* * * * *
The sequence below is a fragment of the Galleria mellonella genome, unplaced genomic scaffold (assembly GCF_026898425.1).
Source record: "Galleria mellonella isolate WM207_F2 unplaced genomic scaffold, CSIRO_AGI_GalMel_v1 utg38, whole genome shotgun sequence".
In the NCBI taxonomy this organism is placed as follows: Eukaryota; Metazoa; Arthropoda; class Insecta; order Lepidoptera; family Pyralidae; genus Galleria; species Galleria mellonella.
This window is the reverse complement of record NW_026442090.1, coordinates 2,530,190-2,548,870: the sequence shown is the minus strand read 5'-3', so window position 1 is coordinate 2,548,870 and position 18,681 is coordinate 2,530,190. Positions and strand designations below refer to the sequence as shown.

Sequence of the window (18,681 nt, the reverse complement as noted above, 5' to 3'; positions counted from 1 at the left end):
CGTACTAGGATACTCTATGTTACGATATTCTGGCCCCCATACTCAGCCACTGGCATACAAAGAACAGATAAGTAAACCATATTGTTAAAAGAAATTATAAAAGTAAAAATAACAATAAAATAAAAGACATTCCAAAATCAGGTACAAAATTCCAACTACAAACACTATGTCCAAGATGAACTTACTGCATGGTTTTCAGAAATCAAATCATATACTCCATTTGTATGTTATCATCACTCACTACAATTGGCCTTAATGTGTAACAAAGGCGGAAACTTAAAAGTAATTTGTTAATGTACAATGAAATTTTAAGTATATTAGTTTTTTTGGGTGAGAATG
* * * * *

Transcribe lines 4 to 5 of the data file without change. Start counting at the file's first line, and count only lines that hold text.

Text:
This window is the reverse complement of record NW_026442090.1, coordinates 2,530,190-2,548,870: the sequence shown is the minus strand read 5'-3', so window position 1 is coordinate 2,548,870 and position 18,681 is coordinate 2,530,190. Positions and strand designations below refer to the sequence as shown.

Sequence of the window (18,681 nt, the reverse complement as noted above, 5' to 3'; positions counted from 1 at the left end):